Amazon is looking for new ways to reduce the amount of used packaging

Reducing the amount of packaging used, or using easily recyclable materials. These are the ways Amazon wants to change the way packages are packaged for the good of consumers and the planet.

The issue of packaging and packaging of goods purchased through Amazon has always been important for end customers. Customers want to receive their orders in quality packaging that is proportional to the size of the purchased goods, protects them from damage and is easily recyclable. Amazon cares that used packaging meets these needs. A team of scientists and other experts are constantly trying to invent new packaging methods and explore the use of new materials.

The most common materials used for packaging have remained the same for decades – from paper and plastic to aluminum and glass. Like most other retailers, Amazon uses different types of packaging to ship products to optimize durability, light weight and the right size, including paper-based packaging such as boxes and envelopes – and plastics such as plastic wrap and bags. Many retailers have started using plastic for some shipments because it is lightweight, waterproof, and allows for less material to be used. And because they are light and compact, plastic packaging has generally led to a reduction in carbon emissions.

One of the priorities was to completely eliminate additional packaging from Amazon. Over the past few years, innovation and investment in technology, processes and materials have helped reduce the weight of packaging per shipment by 38% and avoided the consumption of more than 1.5 million tonnes of packaging materials since 2015, despite a substantial increase in the number of shipments sent. Even during the rapid increase in orders during the pandemic, Amazon continued to work to reduce the amount of single-use plastics in outbound packaging. In 2021, they reduced the average weight of plastic packaging per shipment by more than 7%.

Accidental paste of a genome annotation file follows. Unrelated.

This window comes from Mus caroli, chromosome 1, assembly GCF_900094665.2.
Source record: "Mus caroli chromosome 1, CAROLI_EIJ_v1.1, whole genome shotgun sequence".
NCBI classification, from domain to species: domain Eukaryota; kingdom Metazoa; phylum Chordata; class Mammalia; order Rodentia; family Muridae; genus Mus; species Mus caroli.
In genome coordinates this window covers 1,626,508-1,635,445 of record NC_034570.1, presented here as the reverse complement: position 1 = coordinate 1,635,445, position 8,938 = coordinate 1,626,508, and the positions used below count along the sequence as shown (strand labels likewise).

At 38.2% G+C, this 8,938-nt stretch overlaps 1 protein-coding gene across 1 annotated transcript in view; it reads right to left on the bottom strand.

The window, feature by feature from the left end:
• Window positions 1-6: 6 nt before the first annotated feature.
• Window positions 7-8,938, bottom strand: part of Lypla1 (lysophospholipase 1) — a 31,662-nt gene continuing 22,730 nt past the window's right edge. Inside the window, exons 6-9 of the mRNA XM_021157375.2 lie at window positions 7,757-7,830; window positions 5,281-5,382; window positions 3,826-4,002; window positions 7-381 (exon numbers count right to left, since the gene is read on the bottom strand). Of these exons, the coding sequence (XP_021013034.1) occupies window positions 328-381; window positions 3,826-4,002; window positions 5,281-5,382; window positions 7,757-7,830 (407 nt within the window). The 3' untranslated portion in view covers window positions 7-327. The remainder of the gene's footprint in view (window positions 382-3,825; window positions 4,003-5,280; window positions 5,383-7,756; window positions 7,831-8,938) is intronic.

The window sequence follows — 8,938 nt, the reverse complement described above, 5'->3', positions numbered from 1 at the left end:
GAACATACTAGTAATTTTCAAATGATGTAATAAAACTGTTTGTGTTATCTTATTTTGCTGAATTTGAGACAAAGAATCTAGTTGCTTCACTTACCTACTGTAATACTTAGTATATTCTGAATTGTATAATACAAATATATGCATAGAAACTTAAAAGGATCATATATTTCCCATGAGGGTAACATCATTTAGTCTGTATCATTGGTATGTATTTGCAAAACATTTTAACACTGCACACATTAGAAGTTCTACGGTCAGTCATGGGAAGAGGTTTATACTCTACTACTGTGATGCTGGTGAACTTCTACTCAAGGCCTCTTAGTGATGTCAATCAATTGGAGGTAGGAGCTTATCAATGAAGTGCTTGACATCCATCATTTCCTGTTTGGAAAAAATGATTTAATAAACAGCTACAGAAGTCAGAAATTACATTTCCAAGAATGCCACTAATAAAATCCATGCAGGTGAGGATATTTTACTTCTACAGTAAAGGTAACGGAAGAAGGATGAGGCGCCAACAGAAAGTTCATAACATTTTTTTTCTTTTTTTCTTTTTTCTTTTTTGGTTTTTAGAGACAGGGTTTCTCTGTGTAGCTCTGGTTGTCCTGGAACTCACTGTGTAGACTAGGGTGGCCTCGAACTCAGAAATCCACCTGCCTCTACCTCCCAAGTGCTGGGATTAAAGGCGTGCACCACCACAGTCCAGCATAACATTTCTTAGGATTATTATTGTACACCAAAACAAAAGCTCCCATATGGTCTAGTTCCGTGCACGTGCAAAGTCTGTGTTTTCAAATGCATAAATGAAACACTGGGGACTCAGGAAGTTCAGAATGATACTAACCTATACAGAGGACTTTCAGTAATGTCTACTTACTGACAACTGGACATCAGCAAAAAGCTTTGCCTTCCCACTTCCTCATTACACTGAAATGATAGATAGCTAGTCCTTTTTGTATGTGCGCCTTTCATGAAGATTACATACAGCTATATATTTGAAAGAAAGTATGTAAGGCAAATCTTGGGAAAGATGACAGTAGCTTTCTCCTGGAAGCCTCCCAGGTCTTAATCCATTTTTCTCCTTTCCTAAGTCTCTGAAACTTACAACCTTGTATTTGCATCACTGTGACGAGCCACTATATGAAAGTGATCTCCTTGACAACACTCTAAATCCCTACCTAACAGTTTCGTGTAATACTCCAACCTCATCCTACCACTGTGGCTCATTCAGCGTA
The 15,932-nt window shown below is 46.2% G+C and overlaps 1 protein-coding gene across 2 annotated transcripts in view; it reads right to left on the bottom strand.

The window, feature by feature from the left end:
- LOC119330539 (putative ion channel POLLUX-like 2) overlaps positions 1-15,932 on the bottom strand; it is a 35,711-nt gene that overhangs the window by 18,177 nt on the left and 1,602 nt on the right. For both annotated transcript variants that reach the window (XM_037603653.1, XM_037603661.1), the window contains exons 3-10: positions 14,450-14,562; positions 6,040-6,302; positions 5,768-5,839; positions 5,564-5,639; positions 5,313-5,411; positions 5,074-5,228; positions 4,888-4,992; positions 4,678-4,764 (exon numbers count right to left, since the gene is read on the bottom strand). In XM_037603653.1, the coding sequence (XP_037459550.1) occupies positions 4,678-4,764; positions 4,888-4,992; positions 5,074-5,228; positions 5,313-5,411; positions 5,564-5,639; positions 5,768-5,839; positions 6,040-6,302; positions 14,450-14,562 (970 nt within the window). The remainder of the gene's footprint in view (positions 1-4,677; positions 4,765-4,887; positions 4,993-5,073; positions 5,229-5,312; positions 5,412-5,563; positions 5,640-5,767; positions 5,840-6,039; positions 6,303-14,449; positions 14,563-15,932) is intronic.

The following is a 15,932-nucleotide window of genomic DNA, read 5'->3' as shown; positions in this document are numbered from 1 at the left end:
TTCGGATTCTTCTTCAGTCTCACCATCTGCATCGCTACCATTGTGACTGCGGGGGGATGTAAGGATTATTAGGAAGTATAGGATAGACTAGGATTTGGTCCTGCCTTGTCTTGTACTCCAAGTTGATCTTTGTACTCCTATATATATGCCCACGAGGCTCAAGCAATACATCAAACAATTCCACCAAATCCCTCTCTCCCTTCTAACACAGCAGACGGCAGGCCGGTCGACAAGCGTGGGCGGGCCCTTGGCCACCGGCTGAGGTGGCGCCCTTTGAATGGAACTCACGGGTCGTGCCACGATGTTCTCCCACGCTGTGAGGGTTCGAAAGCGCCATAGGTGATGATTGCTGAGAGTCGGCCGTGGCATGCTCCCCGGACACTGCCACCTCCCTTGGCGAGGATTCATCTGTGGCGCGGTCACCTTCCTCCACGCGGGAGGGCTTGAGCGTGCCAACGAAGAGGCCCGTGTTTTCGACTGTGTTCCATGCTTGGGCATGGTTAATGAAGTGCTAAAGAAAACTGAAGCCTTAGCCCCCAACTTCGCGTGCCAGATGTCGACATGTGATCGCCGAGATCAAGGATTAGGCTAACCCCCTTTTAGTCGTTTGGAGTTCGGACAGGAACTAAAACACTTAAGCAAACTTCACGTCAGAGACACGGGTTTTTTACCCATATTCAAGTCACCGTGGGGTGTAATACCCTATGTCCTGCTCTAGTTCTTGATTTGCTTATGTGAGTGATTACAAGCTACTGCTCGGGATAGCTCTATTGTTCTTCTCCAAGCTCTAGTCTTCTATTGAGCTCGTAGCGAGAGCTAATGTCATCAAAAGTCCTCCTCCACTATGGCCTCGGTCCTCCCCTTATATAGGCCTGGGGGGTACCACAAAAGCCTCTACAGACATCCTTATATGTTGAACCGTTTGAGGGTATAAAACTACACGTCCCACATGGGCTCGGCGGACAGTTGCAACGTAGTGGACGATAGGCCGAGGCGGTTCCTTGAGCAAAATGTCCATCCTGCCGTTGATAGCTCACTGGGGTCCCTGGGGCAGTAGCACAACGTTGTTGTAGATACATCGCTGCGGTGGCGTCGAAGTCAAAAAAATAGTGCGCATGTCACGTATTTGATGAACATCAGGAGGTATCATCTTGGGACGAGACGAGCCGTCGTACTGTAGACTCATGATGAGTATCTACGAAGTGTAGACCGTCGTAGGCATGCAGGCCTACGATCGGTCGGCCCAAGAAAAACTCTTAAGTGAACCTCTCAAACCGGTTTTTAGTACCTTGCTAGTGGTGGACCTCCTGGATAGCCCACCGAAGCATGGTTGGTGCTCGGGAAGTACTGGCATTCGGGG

The right pack size

Amazon works to use as little packaging as possible while ensuring damage-free delivery. Machine learning helps determine which products are suitable for flexible packaging, such as padded mailing envelopes and bags that are up to 75% lighter than similarly sized boxes. Over the past 5 years, these algorithms have reduced the use of cardboard boxes in North America and Europe by more than 35%. Certain algorithms are designed to reduce packaging for multi-item shipments, which in North America has resulted in a reduction in packaging size for 7% of shipments since its introduction in 2018. It has also invested in optimizing Amazon’s packaging suite to minimize paper, which is applied to each package, saving approximately 60,000 tonnes of cardboard per year.

Less use of plastics

Plastics are a bit more of a challenge. Amazon uses several approaches to help address end-of-life issues with flexible plastics, and in cases where packaging cannot be completely eliminated, it seeks to replace plastics with existing alternative materials that can be easily recycled. Where plastic packaging is still used, it is generally aimed at saving it and using more recycled material. For example, increasing the recycled content of plastic film for outbound packaging from 25% to 50% in the US has helped Amazon avoid the consumption of more than 30,000 tons of plastic in 2021.

Commitment to further progress

Compared to electric cars, green hydrogen or the new generation of photovoltaics, packaging may seem rather mundane. But when you think about practical ways to minimize carbon emissions, eliminate waste and increase recyclability, packaging is critical. It’s a challenge that Amazon and other major online retailers are actively working on. Dedicated teams work out how to set up these processes in different countries, simulate deliveries to discover ways to reduce the amount of packaging while protecting the product, and explore innovative materials. Amazon is committed to working on this in the future and informing the public about progress on this issue, with the aim of reducing the amount of packaging and waste for the benefit of customers and the planet.